Epic Games, creator of the massively popular and lucrative battle royale Fortnite, decided to end a popular policy of allowing staff every other Friday off earlier this week. According to a new report by Bloomberg, which a source corroborated for Kotaku, the move angered staff who were caught off guard by the sudden reversal.
Alternating Fridays off allowed staff time to recuperate, and in some instances, made up for overtime hours on other days. A 2018 report by Polygon alleged that Epic Game employees working on Fortnite, a game that regularly updates, sometimes had to crunch to push content through the finish line. While adequate time off can make the service game model at work a little more fair, an internal email obtained by Bloomberg noted that the Friday policy at Epic wasn’t being used equally by staff.
“Right now, we are seeing lots of Fridays off for deep work, and lots of people who must work Fridays anyways,” chief operating officer Daniel Vogel wrote about the policy in an email to staff. “This meant that many people were not benefiting from this policy equally.”
A spokesperson for Epic Games told Kotaku in a phone call that the company would be replacing alternating Fridays off with a new policy of no work meetings on any Friday, describing these days more as “unstructured” time to do existing work moving forward. The spokesperson also said the alternating Fridays off policy was always meant to be temporary, and that Epic Games already shuts down for four weeks out the year in addition to staff’s personal time off days.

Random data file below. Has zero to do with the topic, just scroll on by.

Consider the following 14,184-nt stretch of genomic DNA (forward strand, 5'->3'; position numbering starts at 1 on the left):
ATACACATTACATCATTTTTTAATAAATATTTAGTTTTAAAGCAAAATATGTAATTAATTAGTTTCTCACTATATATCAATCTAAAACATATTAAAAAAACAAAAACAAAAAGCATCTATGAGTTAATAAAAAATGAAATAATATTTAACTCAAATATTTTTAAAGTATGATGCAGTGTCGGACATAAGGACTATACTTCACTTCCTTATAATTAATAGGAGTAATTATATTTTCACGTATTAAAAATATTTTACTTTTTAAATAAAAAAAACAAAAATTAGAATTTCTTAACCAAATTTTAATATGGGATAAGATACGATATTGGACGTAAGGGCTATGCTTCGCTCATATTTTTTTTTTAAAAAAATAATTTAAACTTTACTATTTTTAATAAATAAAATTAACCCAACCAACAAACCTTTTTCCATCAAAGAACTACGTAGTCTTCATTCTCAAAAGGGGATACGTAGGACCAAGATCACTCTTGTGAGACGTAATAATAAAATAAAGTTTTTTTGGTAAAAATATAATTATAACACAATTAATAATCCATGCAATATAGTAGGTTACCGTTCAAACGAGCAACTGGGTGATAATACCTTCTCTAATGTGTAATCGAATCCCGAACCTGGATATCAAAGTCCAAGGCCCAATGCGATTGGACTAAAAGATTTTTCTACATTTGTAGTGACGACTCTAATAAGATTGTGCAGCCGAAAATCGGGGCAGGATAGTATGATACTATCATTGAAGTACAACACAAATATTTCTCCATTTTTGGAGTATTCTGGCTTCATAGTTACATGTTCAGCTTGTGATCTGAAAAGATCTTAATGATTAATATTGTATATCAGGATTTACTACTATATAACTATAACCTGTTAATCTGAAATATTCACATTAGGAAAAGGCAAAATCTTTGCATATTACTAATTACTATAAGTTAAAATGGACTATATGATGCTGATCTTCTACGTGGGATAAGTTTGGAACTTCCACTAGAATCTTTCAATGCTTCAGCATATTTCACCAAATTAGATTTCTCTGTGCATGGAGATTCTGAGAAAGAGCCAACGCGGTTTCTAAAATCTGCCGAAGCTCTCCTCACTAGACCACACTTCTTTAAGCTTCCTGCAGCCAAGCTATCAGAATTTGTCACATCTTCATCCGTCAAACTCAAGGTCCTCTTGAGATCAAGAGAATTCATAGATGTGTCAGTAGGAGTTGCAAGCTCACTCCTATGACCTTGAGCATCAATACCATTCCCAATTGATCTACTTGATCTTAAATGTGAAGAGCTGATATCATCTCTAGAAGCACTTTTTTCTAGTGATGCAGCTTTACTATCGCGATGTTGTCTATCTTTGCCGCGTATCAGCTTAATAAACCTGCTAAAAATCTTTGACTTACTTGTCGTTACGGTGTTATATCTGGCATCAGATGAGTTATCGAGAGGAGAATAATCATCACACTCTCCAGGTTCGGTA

However, according to a survey of 581 employees obtained by Bloomberg, the existing alternating Fridays off policy had over 90% approval, with nearly the same percentage of staff wanting to keep the policy going forward.
Companies across the video game industry, and outside of it, are currently grappling with demands for more flexible working options as the covid-19 pandemic grinds toward its two-year anniversary. While some businesses have rushed employees back into the office, others have extended remote work, continued to offer flexible hours, or in some cases shortened the work week altogether.
Epic Games’ decision to return to a consistent five-day work week comes a month after Bugsnax indie developer Young Horses announced it would be shifting to a permanent four-day work week. Shortly after, Guardians of the Galaxy maker, Eidos Montreal, announced it would do the same. Employees at the roughly 500 person studio would see their on the clock hours slashed to 32, while their pay remained the same.
While many developers have had to delay their games over the past two years, Bloomberg reports that one Epic employee criticized the company’s decision in light of the fact that Fortnite has continued to deliver updates twice a month. Earlier this year, Epic CEO Tim Sweeny testified during its trial with Apple that the company made $5.1 billion in gross revenue last year.
Additional reporting by Jeremy Winslow.